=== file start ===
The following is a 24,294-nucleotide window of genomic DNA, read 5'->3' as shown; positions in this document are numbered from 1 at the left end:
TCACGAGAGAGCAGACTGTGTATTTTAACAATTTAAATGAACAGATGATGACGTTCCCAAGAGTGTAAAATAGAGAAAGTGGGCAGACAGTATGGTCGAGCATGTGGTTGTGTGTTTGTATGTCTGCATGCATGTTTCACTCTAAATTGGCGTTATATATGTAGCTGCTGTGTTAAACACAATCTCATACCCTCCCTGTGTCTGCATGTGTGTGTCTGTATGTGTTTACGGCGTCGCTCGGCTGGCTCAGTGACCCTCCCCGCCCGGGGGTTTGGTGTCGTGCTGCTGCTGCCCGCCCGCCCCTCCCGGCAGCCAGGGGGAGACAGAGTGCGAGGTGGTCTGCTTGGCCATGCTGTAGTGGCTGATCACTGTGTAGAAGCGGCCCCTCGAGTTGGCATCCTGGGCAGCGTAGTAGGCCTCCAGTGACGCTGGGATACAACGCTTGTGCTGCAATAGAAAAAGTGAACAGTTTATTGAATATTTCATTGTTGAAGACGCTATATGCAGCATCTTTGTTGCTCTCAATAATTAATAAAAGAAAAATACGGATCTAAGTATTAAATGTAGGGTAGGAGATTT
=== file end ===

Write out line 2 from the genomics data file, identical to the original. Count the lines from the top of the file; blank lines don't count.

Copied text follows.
TCACGAGAGAGCAGACTGTGTATTTTAACAATTTAAATGAACAGATGATGACGTTCCCAAGAGTGTAAAATAGAGAAAGTGGGCAGACAGTATGGTCGAGCATGTGGTTGTGTGTTTGTATGTCTGCATGCATGTTTCACTCTAAATTGGCGTTATATATGTAGCTGCTGTGTTAAACACAATCTCATACCCTCCCTGTGTCTGCATGTGTGTGTCTGTATGTGTTTACGGCGTCGCTCGGCTGGCTCAGTGACCCTCCCCGCCCGGGGGTTTGGTGTCGTGCTGCTGCTGCCCGCCCGCCCCTCCCGGCAGCCAGGGGGAGACAGAGTGCGAGGTGGTCTGCTTGGCCATGCTGTAGTGGCTGATCACTGTGTAGAAGCGGCCCCTCGAGTTGGCATCCTGGGCAGCGTAGTAGGCCTCCAGTGACGCTGGGATACAACGCTTGTGCTGCAATAGAAAAAGTGAACAGTTTATTGAATATTTCATTGTTGAAGACGCTATATGCAGCATCTTTGTTGCTCTCAATAATTAATAAAAGAAAAATACGGATCTAAGTATTAAATGTAGGGTAGGAGATTT